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Photo of Donald Trump by Michael Vadon via Wikipedia. Photo of Bernie Sanders by Gage Skidmore via Wikipedia. Photo of Hillary Clinton by Marc Nozell via Flickr

The likelihood that a candidate with New York links will take the Oval Office in November is becoming ever more possible, with Bernie Sanders, Hillary Clinton and Donald Trump each drawing a significant amount of support and each having connections to the city.

Check out the Brooklyn relationships of these three presidential hopefuls.

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Known for his old-school politics and scandalous downfall, Brooklyn native Vito Lopez died at Memorial Sloan-Kettering Hospital on Monday after a years-long fight with cancer. He was 74.

A Bensonhurst-bred Italian-American, Vito Lopez represented a favor-for-loyalty type of machine-style politics where, for a vote, he was known to bring supporters jobs, housing, and health care.

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Compared to three-term, self-funding, former Mayor Michael Bloomberg, Mayor Bill de Blasio and his administration have a far more transactional relationship with backers. Many donors are seeking and expecting business benefits if they help promote the current mayor’s policy agenda, according to a story in Politico New York.

The mayor has so far raised $3,870,000 from unions and developers, among others, who donate to a nonprofit de Blasio set up in December 2013 to promote his agenda, called The Campaign for One New York. (The group is not subject to the rules of the Campaign Finance Board, either, and contributors often donate anonymously.)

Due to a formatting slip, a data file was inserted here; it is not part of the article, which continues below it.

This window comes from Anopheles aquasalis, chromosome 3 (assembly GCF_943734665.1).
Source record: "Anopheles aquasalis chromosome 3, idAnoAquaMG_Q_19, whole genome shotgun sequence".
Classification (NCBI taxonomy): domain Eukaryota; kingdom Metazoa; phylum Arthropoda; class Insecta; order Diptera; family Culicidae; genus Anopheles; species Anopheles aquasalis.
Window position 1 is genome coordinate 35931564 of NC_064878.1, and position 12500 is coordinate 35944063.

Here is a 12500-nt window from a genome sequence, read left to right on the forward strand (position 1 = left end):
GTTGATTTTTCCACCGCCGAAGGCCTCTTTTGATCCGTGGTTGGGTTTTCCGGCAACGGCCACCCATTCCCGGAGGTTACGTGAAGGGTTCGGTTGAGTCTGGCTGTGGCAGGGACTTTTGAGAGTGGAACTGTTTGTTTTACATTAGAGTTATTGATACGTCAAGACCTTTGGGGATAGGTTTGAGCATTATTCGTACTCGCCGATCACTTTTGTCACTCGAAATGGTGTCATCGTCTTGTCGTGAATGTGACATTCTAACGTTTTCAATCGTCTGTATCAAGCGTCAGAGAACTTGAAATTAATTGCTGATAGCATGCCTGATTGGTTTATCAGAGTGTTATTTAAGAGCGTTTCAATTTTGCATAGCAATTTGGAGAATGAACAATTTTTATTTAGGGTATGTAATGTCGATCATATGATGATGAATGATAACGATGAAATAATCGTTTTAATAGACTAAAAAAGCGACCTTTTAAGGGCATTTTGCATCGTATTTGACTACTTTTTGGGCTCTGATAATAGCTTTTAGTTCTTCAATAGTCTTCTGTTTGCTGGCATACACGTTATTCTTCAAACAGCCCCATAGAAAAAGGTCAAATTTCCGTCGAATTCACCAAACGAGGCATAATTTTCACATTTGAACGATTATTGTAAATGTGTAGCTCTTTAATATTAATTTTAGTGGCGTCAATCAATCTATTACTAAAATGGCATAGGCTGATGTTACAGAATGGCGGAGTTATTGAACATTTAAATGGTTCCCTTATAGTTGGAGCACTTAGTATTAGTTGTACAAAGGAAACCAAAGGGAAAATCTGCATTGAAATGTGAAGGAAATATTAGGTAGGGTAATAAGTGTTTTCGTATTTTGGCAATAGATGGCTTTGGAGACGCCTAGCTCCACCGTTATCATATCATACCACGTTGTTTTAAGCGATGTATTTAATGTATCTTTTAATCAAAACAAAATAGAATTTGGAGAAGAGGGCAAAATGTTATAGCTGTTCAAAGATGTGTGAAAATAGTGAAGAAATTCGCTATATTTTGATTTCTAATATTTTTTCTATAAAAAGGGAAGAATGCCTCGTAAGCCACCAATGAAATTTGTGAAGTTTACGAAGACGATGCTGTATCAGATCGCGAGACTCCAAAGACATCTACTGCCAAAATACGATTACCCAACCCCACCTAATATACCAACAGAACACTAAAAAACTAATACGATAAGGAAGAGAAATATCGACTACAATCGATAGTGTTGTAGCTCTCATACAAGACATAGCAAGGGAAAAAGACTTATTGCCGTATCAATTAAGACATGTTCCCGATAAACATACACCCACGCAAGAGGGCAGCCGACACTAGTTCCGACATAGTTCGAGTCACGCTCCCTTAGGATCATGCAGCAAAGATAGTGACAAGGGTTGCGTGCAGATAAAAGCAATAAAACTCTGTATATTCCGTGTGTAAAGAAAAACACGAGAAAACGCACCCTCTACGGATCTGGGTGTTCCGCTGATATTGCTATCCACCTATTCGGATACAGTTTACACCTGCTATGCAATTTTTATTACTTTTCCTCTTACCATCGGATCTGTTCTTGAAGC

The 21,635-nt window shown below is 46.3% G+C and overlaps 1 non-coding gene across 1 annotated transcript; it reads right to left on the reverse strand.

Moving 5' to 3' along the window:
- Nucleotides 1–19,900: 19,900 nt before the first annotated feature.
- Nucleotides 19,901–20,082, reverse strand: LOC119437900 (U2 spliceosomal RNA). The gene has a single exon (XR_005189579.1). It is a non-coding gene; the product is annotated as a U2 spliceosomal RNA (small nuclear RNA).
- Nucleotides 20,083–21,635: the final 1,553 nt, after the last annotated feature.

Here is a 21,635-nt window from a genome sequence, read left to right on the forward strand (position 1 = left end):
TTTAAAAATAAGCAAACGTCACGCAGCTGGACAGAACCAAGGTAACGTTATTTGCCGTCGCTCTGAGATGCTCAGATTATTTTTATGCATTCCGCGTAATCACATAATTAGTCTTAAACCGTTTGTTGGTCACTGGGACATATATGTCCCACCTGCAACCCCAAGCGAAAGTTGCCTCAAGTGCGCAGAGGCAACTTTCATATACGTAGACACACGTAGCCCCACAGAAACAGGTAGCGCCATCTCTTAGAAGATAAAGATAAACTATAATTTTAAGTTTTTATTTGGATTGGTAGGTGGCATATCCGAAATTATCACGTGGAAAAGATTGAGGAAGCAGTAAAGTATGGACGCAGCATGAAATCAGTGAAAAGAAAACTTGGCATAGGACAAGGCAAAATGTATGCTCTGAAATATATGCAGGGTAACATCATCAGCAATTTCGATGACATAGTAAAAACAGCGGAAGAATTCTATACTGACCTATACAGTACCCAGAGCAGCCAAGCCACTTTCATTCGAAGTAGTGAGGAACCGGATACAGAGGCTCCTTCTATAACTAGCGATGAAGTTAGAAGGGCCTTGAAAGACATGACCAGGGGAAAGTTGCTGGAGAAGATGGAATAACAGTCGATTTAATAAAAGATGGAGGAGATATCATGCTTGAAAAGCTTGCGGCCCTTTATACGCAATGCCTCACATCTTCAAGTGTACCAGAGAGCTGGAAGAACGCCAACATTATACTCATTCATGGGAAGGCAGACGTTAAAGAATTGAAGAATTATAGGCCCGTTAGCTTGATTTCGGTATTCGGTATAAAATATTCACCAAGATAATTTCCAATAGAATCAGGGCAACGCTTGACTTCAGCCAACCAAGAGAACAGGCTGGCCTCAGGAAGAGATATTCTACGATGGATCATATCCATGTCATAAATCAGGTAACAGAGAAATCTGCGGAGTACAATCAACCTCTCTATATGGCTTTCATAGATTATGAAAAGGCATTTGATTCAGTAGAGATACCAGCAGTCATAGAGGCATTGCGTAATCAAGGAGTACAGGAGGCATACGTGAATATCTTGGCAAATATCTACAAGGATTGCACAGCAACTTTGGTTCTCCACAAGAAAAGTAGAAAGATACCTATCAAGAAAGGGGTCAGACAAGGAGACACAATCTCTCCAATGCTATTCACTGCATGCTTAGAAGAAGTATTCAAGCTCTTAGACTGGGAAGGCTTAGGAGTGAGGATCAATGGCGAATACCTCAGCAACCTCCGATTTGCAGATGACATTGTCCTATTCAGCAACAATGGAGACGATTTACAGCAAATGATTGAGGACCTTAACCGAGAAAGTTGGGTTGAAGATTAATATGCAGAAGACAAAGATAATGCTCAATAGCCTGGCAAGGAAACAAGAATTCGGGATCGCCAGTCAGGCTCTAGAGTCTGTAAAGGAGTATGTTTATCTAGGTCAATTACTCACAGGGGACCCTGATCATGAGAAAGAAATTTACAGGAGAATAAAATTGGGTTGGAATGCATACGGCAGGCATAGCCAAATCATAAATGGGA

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Linda Sarsour — the Brooklyn-born Executive Director of the Arab American Association of New York — has her sights set on a future City Council bid, borough presidency, and eventual Mayorship of an independent Brooklyn, according to a mostly gushing profile in this weekend’s New York Times.

Sarsour has been involved with the city’s politics since joining the Arab American Association in 2001. In the years since, she’s fought the Police Department’s systematic spying on members of New York’s Muslim population, and worked on improving immigration policy, boosting voter registration, fighting Islamophobia and, most recently, advocating and organizing for the Black Lives Matter movement.

In addition to enumerating Sarsour’s many accomplishments, the article reads like a love-letter to her Brooklyn bonafides. Below are Sarsour’s top seven Brooklyn credentials as featured by Times political writer Alan Feuer, in reverse order.